2. I try very hard not to take my phone out in a bookshop (but if I do, I will buy a book from the shop).
    Remember Bernerd Black’s rule – “No phones”? I got it then and I get it now. Perhaps it’s because I have worked in retail and have seen ‘show-housing’ from the business side but to me if you get your phone out in a shop it tends to look like your looking the product up online (perhaps an unfair generalisation but I have known people to do it…ALOT…with no reservation or embarrassment) or actually BUYING the book online where you stand! This is without a doubt the worst thing a customer can do in my mind other than spitting in your face (and I’ve had a few customers sneeze and cough in my face over the years) so just do me a favour and stop visiting shops if this is you!

    There is rarely a time you need to look at your phone in a shop, particularly a bookshop, books aren’t the sort of thing you can buy whilst staring at a screen. But fair enough you might get a call or text that you “absolutely must take” – you don’t have to take it in the shop though. So my rule is, don’t look at your phone, focus on what you’re buying and if you do ‘trip up’ then buy a book. You’ll soon spend less time looking at your phone in shops (it can get expensive)!


  3. For every book bought on Amazon or as an ebook, buy a book in a physical bookshop too.
    I’m not going to lie – I buy on Amazon occasionally and I have a Kindle (funnily enough I had avoided this like the plague until being surrounded by publishers who owned them, who asked if I had one “as it will make some of the work easier”). Actually, it’s rare I buy a physical book from Amazon (I don’t live so very far from several indie bookshops) – if I fancy an instantaneous read (usually late at night) then I buy an ebook. It happens. I have learned to limit my guilt by making sure for every book I buy in this way, I buy a book in a physical bookshop for balance soon after. It makes me feel better, it means I don’t get too lazy, I get to enjoy pretty books in their natural habitat and later implant them into my natural habitat – I feel it’s a win win situation.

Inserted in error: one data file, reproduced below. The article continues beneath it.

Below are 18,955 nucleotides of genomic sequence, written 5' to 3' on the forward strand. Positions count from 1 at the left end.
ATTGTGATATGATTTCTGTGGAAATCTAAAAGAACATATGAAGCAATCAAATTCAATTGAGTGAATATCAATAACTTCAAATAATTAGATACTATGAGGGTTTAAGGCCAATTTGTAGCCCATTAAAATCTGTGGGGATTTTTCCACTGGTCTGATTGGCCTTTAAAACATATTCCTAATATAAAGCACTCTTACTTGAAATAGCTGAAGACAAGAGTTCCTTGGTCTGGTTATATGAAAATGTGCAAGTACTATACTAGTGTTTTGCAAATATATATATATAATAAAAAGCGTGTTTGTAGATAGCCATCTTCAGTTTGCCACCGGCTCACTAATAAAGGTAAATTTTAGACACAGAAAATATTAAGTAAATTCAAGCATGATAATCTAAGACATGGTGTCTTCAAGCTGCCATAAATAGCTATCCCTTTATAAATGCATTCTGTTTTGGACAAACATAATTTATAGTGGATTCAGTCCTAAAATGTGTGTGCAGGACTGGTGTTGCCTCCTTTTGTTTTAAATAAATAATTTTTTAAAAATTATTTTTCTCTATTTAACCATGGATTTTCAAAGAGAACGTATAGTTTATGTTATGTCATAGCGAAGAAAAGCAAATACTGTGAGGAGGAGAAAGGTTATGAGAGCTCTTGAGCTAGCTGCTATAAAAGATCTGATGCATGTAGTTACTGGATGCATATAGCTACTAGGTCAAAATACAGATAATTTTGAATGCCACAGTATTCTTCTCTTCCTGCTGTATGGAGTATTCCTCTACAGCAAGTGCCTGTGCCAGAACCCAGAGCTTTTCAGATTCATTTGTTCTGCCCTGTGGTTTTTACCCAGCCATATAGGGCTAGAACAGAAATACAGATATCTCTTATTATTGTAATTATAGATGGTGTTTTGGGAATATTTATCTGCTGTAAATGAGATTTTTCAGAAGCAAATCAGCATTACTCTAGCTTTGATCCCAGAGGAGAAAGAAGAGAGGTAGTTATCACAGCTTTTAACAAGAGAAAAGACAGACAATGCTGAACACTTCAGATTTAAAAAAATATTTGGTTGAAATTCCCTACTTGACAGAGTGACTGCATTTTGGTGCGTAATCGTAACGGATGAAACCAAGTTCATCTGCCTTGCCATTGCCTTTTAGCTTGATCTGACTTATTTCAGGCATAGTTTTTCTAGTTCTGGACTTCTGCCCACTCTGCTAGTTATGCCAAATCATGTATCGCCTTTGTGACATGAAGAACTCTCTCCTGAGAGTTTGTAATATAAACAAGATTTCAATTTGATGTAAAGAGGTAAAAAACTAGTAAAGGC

4. I never argue about the price of a book (even an ebook).
    I never argue, I may decide not to buy, but I don’t go searching it out cheaper elsewhere. Books have a value – it should never come down to who is selling it cheaper (at least not for me). If I won’t pay what is being charged for it then do I really want it? Do I really need it? Probably not. If I want a book enough then I have no qualms paying full price for it or taking advantage if it so happens to be discounted when I do see it. Personally there are some books which, once read, I will say are worth far more than their cover price because of the enjoyment I got out of them or vice versa. The one thing I can say for sure is that a book must surely be worth more than the price of that coffee in town!

There you go – four points – as I said they won’t change the world but I feel better for acknowledging that they live in my brain, guiding my book shopping habits and I feel quite ok with telling you about them.

If you happen to be in Chiswick over the next three days, pop into The Chiswick Bookshop – show them some solidarity, either through a sale or your words. As I said earlier, we  book people need to stick together.

The post that’s going to stop me from ever getting a job within publishing…


It’s the current hot topic in publishing and one I wholeheartedly agree with – there is not enough diversity within the publishing industry. Seen as an industry predominantly made up of white faces educated in English Literature who come from middle-class homes, here is genuine concern at the lack of diversity both in-house and in the authors they choose to publish.

Now here comes the part that may upset people and may even do me out of a future job or two but hey ho . The ‘solution’ seems to be to now actively chase after ways to diversify rather than to organically and quietly open our doors to a more diverse range of recruits.

With actions such as one publisher’s recent decision to exclude having a degree as key criteria for prospective applicants, with regular ‘calls-to-arms’ for more BAME authors to be published by the oh-so-evil publishers, with endless questioning of why there are so few women in leading roles, and regularly added literary awards which cover all manner of diversities, we are at risk of making such a statement as “look at us, we’re diverse. Please don’t hate us” when really it should all be so organic as to not even warrant comment or showcase.